Some unexpected lessons

It is not that often that I pick up an interesting purification trick from a chemical biology paper. Yet, this is exactly what happened to me while I was reading the ACS Chemical Biology manuscript by Bernat et al. This intriguing recent work documents the use of boronic acid probes of allosteric modulation of the chemokine CXCR3 receptor. Biological merits of the manuscript aside, I was drawn to the way the authors purified their boronic acid inhibitors. Their solution to the problem involves dry column flash chromatography, the description of which even made its way into the paper’s abstract. Given the focus of the journal, this probably means that the authors were really satisfied with the results. The technique consists of placing a dry bed of silica gel in a sintered glass funnel followed by fraction elution using suction. I have not attempted this methodology myself in the good old days when I was still doing somewhat meaningful research at the bench. I did a bit of digging and discovered a nice paper in the Journal of Chemical Education detailing this method. I actually think my students use this all the time, but I do not recall anything extraordinary about this tool. Now it turns out that it might be just what we need for some of our annoyingly polar boron-containing molecules. By the way, whenever there is something I want to learn in detail, I turn to the Journal of Chemical Education. Therein lies a treasure trove of information because the idea is to publish methods and procedures that are adaptable in undergraduate settings.

One more item of substance that relates to aliphatic boronic acids: during lyophilization, don’t go too crazy in your attempts to rigorously remove water from the purified compound. This is a bad idea as the Le-Chatelier principle will shift things in the direction of boraxine, which is notoriously sensitive to oxidative cleavage of the C-B bond. We like to keep our products somewhat wet. I picked up this tip from Professor Singaram while lecturing at University of California, Santa Cruz, last year.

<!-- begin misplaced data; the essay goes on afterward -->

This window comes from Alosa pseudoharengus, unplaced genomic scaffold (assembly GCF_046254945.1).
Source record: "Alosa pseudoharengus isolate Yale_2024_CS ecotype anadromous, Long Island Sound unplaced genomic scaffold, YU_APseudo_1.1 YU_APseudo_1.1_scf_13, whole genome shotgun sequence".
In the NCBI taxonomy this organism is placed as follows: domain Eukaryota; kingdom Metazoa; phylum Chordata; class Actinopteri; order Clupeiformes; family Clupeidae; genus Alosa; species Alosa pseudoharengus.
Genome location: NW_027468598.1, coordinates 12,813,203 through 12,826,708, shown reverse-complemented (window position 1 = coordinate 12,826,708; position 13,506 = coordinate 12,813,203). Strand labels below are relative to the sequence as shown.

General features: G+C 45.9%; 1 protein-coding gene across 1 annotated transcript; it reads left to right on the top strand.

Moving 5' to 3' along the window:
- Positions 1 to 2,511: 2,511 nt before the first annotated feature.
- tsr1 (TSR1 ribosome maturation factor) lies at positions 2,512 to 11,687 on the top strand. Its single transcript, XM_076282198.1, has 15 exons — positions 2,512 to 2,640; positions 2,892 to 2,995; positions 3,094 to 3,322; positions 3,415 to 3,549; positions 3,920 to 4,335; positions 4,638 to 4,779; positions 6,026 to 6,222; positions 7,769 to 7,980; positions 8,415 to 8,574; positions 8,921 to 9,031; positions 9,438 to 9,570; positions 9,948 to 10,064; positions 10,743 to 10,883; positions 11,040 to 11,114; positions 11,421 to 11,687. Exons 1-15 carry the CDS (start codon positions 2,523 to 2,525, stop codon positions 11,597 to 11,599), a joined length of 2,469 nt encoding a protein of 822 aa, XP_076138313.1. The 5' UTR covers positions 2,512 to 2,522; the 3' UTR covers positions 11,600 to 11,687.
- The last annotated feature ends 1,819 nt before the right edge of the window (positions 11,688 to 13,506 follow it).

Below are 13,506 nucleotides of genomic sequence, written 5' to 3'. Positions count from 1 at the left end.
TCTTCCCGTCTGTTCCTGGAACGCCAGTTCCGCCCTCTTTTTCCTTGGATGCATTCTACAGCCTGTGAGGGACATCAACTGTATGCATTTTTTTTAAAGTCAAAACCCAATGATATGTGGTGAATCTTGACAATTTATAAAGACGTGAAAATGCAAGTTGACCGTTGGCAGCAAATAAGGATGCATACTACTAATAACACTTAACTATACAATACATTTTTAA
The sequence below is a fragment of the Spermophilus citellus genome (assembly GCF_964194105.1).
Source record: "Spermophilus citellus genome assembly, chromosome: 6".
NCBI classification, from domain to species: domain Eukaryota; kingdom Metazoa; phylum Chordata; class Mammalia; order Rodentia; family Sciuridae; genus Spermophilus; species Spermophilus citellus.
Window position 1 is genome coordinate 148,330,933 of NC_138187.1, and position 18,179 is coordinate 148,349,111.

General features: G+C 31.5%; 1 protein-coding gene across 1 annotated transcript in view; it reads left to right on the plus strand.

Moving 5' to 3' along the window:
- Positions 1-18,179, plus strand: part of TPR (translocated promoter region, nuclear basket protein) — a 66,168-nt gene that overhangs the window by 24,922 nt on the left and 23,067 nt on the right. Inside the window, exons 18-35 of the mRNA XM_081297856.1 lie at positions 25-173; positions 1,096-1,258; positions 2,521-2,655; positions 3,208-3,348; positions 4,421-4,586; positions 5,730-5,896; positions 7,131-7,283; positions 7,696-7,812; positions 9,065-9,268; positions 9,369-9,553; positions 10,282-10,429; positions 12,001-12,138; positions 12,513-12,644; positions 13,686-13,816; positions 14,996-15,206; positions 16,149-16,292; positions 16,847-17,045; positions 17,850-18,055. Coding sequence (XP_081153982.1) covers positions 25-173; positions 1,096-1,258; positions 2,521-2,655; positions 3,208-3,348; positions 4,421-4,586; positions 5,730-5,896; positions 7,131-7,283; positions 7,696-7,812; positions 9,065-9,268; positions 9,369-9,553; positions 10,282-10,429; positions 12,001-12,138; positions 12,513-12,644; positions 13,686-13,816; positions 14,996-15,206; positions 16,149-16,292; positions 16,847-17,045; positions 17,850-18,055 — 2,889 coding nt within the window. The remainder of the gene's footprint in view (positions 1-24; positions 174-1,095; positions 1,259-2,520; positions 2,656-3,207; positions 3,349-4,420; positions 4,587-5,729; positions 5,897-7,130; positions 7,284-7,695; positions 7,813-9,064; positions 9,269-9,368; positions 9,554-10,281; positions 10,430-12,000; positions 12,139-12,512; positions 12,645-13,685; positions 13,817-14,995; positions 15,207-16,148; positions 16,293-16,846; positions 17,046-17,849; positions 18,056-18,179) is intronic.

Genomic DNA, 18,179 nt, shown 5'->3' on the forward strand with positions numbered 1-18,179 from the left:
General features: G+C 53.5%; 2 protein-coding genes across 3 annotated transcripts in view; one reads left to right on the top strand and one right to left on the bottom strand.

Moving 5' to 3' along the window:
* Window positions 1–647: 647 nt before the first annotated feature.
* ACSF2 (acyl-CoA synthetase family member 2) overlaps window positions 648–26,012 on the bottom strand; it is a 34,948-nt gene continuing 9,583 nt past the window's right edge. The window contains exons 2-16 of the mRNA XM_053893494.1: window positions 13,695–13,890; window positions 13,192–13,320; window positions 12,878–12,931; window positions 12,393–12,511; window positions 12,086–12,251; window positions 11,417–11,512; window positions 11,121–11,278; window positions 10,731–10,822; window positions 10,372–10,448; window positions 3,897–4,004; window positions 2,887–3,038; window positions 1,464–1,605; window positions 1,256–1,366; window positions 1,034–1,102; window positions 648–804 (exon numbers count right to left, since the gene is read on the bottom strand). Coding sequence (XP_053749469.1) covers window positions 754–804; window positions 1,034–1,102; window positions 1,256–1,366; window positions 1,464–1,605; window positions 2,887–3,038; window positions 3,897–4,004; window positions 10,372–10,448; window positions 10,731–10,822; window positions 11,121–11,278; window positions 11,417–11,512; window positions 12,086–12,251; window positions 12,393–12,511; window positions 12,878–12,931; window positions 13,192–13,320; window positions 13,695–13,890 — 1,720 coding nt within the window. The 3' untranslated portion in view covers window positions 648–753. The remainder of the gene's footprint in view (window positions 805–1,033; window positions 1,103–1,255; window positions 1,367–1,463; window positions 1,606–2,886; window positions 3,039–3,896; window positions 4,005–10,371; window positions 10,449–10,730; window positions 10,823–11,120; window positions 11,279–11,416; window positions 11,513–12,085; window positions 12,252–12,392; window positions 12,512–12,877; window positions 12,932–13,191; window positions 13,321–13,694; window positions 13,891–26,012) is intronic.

11 thoughts on “Some unexpected lessons

  1. “In the good old days when I was still doing somewhat meaningful research at the bench…”

    An entry at Curly Arrow blog post called Dry Column Vacuum Chromatography starts with similar words “Some years ago when I was silly enough to have a real job in the chemical industry…”
    (I think he is a guy with lots of experience on this, you may want to drop him an e-mail.)

    • That’s exactly where the first author of the ACS ChemBio paper (me) took the inspiration from!
      The trick was to figure out that aprotic solvents do not elute boronic acids from the TLC-grade silica regardless of polarity (but elute pretty much everything else if strong enough). The most extreme case of crude mixture is on the picture which didn’t make it to the SI but ended up in my thesis. This is sequential elution with acetonitril and then with chloroform/ethanol mixtures, arrow shows the desired product:

      Notably, the trick didn’t work only for one boronic acid – the one with orto fluorine atom.

      • This is pretty interesting, that boronic acids would hold onto silica even in straight acetonitrile, but 5% of alcohol would release them from silica – I wonder, do you think it is possible that boronic acid could be complexing to silanol groups present on silica, in the same way they form complexes with polyols?

  2. Thanks a lot, it is indeed nicely described (with pictures) there! My point was also about the applicability of this method to boronic acids. It appears that this could be an interesting solution. We should give it a shot…

    • with regards to boraxine formation due to overdrying, which complicates NMRs and leads to decomposition, I wonder if one could add some strongly basic volatile amine, someting innocuous that is water soluble, i.e. diethylamine, to the purified product before lyophilization or evaporation of the purified material. I realize that it would require change in mobile phase for the prep HPLC as TFA salt of diethylamine from the mobile phase would probably not be desirable in the product.

  3. @milkshake It was my bet, that boron will complex with silanol groups, and I’m happy that it worked. Was it for that reason? Maybe, maybe not – I didn’t have enough persistence and means to test it! TLC grade of silica was for sure important. Burk’s catch-and-release of MIDA boronates with THF is much bigger enigma for me.

    @ayudin2013 Thanks for bringing up the paper!

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